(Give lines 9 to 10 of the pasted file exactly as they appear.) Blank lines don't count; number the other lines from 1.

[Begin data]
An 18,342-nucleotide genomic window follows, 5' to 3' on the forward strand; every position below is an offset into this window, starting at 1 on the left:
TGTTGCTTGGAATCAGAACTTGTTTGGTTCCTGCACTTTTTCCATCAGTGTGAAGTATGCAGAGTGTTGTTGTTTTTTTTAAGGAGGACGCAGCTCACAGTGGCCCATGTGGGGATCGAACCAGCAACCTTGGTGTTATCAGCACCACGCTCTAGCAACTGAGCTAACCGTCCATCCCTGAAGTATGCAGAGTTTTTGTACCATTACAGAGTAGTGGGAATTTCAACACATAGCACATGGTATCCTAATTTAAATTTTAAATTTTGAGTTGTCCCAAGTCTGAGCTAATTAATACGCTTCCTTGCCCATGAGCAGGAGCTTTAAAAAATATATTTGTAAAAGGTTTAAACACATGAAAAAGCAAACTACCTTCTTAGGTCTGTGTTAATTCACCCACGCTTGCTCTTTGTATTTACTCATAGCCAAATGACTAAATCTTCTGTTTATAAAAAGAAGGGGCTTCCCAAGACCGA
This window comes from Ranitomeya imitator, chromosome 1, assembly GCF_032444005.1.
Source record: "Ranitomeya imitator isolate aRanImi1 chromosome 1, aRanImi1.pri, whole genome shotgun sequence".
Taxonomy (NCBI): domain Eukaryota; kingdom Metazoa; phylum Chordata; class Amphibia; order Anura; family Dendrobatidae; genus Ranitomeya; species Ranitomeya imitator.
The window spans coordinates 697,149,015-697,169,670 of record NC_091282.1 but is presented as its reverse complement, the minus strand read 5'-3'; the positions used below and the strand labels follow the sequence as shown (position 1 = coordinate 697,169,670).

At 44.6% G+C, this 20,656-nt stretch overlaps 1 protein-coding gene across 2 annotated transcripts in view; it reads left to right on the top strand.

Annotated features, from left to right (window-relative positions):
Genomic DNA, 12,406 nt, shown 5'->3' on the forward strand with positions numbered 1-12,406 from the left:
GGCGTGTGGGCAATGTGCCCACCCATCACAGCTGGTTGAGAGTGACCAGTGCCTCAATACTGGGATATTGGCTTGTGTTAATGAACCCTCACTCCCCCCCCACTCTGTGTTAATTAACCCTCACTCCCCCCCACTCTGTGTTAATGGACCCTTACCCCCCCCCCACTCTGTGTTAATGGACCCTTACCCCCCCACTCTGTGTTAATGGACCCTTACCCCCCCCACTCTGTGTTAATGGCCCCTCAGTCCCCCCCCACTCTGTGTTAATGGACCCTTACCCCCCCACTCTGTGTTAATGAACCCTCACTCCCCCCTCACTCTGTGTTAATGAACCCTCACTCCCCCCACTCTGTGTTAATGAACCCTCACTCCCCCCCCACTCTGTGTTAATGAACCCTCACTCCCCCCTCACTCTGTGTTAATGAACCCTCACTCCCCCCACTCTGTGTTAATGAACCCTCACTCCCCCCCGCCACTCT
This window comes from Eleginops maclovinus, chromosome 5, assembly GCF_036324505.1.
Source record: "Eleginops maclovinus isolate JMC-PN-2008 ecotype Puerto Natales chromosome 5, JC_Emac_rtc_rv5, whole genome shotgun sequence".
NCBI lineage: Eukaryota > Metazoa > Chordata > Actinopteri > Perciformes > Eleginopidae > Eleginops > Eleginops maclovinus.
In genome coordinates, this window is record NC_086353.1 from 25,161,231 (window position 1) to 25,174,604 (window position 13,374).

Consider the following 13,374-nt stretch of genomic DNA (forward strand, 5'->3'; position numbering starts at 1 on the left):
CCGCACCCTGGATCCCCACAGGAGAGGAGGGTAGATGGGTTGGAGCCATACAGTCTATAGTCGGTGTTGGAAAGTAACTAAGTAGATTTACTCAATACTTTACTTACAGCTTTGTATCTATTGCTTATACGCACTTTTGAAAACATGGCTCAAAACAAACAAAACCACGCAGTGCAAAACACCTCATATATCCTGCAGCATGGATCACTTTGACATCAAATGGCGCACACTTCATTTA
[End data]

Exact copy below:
Genomic DNA, 12,406 nt, shown 5'->3' on the forward strand with positions numbered 1-12,406 from the left:
GGCGTGTGGGCAATGTGCCCACCCATCACAGCTGGTTGAGAGTGACCAGTGCCTCAATACTGGGATATTGGCTTGTGTTAATGAACCCTCACTCCCCCCCCACTCTGTGTTAATTAACCCTCACTCCCCCCCACTCTGTGTTAATGGACCCTTACCCCCCCCCCACTCTGTGTTAATGGACCCTTACCCCCCCACTCTGTGTTAATGGACCCTTACCCCCCCCACTCTGTGTTAATGGCCCCTCAGTCCCCCCCCACTCTGTGTTAATGGACCCTTACCCCCCCACTCTGTGTTAATGAACCCTCACTCCCCCCTCACTCTGTGTTAATGAACCCTCACTCCCCCCACTCTGTGTTAATGAACCCTCACTCCCCCCCCACTCTGTGTTAATGAACCCTCACTCCCCCCTCACTCTGTGTTAATGAACCCTCACTCCCCCCACTCTGTGTTAATGAACCCTCACTCCCCCCCGCCACTCT